Why Skills Training is Not Job Preparation

Dec 16, 2016

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As we expected, a major tech company says graduates of coding boot camps are not ready for the job. Training schools sprang up when the Federal government and other social engineers decided to re-skill displaced workers from the auto industry. The programs were inspired by the desire to soften the blow of the auto company bankruptcies of 2009.

Most people can learn to write code, but few learn to write well. Becoming a good developer takes more than knowledge of the code. A holistic mindset enables you to understand why you are doing something and where it fits in the program flow and models.

Skill Training is Not Job Development

Any training program that provides only skill training does not prepare you for the job. Kyle Doherty of AlphaSights wrote an insightful article on this experience. He understands that much of the learning is not in the code.

The same principle applies to many roles in every industry. Skills are a starting point. Informal learning of how things work and where they fit creates competence. Unfortunately, many employee development programs don’t support this concept.

When Collaboration Isn’t

Implementing automated talent management platforms in the cloud in the early 2000s, we often wondered what the annual development conversations would be like. Our clients wanted “collaborative” workflow, where the plan passed back and forth between the employee and manager until they agreed and signed off. When we suggested more frequent check-ins, most clients demurred. They didn’t want to put the administrative burden on managers.

We often wondered if they would actually talk. If the current trends in employee engagement are an indicator, they don’t.

We thought back to our own development, where we had a structured career path with programmed learning steps along the way. Short, casual conversations during the work day taught what we needed to know about the way things work.

Encouraging Trends in Performance and Development

We are encouraged by the current trend toward more frequent performance and development check-ins during the year, but we still wonder if vital in-the-moment conversations will happen. Only a culture of accountability in employee development will make it so.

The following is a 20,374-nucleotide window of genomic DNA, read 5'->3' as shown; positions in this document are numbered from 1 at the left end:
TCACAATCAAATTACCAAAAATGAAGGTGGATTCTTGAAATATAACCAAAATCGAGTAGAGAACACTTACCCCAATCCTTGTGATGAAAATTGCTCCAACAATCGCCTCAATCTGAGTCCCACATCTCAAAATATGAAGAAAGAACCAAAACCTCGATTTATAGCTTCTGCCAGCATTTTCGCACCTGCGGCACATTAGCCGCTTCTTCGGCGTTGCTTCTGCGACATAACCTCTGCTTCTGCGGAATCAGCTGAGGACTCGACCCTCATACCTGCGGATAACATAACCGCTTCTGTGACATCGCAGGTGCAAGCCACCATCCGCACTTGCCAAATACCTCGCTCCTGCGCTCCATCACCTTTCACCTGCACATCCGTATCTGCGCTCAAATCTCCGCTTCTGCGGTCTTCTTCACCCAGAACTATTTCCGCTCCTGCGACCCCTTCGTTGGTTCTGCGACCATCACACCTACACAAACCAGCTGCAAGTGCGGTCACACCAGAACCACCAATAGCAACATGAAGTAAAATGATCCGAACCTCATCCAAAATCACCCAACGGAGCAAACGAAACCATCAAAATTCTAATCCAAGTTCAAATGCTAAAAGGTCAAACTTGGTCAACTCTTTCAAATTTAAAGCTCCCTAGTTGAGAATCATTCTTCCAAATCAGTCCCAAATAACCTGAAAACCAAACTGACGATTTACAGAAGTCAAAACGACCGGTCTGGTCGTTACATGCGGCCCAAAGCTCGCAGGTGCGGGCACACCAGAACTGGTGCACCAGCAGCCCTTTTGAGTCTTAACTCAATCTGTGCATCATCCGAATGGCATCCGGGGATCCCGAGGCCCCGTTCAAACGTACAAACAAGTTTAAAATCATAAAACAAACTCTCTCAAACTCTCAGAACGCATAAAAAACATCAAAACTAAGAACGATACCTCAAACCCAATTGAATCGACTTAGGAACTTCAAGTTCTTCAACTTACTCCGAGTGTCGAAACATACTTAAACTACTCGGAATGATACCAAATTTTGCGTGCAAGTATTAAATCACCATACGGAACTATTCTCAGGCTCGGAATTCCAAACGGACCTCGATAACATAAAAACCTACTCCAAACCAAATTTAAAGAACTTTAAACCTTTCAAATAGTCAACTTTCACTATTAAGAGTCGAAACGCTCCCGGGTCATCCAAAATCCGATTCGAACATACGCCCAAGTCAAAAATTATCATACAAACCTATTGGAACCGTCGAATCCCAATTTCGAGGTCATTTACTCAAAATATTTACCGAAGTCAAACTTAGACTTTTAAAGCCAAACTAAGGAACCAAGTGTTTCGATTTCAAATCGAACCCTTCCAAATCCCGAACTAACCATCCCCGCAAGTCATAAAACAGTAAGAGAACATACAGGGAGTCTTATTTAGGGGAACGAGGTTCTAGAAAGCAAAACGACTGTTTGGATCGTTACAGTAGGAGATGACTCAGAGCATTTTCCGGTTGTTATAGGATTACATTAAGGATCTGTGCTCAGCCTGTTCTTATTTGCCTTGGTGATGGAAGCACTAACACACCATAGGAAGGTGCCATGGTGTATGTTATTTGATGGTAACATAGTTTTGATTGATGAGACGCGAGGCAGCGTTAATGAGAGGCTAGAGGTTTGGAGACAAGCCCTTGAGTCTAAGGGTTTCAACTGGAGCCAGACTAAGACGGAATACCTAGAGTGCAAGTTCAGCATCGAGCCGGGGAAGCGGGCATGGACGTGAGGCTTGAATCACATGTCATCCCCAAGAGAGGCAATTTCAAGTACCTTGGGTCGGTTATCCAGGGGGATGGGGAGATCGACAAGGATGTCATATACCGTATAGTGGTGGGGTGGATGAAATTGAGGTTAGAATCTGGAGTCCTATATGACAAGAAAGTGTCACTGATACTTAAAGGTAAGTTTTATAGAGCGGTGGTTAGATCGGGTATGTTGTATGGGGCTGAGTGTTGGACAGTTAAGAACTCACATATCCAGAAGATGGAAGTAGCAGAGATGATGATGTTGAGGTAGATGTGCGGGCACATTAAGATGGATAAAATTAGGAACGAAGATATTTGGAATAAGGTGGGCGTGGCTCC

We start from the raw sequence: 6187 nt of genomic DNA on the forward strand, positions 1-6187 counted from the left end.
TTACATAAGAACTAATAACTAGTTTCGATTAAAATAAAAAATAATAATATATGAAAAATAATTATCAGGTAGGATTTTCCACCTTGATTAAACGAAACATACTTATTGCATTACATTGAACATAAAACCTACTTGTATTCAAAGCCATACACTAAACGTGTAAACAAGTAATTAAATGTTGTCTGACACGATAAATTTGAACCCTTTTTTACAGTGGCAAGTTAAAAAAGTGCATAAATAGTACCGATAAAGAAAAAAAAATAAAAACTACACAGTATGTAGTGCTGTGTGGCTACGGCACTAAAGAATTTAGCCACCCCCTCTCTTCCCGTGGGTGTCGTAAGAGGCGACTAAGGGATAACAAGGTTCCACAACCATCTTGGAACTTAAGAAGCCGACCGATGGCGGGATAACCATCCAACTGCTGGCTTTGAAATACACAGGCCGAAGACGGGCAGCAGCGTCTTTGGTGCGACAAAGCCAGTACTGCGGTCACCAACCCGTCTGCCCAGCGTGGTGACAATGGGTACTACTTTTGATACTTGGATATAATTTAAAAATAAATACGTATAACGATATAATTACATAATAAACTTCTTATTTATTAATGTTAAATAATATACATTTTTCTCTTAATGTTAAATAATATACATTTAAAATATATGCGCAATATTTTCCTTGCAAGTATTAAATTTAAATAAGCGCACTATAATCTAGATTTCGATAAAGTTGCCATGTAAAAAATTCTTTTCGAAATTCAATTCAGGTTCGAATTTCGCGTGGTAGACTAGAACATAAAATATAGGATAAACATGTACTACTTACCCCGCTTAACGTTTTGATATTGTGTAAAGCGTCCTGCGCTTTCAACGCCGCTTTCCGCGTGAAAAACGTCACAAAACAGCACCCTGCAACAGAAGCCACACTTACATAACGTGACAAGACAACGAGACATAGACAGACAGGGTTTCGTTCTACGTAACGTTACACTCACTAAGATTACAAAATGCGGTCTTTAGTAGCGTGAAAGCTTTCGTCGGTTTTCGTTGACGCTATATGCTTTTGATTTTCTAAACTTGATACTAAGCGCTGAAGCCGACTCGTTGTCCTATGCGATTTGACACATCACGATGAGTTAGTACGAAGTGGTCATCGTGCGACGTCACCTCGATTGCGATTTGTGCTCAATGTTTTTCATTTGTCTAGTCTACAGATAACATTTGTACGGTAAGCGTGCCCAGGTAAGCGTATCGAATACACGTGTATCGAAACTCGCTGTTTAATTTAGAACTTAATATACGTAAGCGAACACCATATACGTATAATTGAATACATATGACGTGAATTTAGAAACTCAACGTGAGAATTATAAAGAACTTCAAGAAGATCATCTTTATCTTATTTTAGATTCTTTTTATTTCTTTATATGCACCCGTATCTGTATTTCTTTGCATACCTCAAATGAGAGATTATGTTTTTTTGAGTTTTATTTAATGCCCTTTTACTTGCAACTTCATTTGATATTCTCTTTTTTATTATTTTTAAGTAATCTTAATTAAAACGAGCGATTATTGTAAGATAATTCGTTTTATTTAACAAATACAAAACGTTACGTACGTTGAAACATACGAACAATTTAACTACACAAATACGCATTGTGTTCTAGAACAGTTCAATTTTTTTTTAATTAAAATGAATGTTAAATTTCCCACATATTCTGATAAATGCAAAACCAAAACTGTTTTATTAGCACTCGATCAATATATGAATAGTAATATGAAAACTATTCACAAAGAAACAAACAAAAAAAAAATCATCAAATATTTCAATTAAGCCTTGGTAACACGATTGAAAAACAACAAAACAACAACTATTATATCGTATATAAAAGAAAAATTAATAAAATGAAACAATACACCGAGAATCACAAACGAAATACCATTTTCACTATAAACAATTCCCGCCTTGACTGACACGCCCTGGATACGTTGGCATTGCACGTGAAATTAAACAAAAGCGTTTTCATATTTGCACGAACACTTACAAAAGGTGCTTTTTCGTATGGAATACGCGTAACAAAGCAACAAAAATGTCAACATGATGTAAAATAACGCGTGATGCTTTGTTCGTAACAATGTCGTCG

While we can make some general recommendations about accountability, we also want to suggest a few ways current and future technology can enable those conversations.

  1. First, develop and support managers. Most are not very good at development coaching. They need your help to understand that rattling off answers will not help their people as much as taking the time to help them find their own solutions.
  2. Make accountability simple and straightforward. Long, detailed online forms will not make your talent management applications popular. Nor will the need to go to a desktop computer to log in. Make recording a development conversation possible with three or four taps on a mobile device.
  3. Implement an enterprise social networking tool. If you use Microsoft Office, Teams will soon be available. If you prefer, Slack is a highly regarded solution, as are Jive, Huddle, and many others you can read about in this Gartner Report.
  4. Take a hint from Kyle Doherty’s article on getting new employees involved in the business. Rather than sticking him in a corner to spend his entire day slaving away on code, his employer got him involved in recruiting, process improvement, sales, and marketing,
  5. Let no employee go unmentored. Even seasoned pros need a sounding board.
Pixentia is a full-service technology company dedicated to helping clients solve business problems, improve the capability of their people, and achieve better results.
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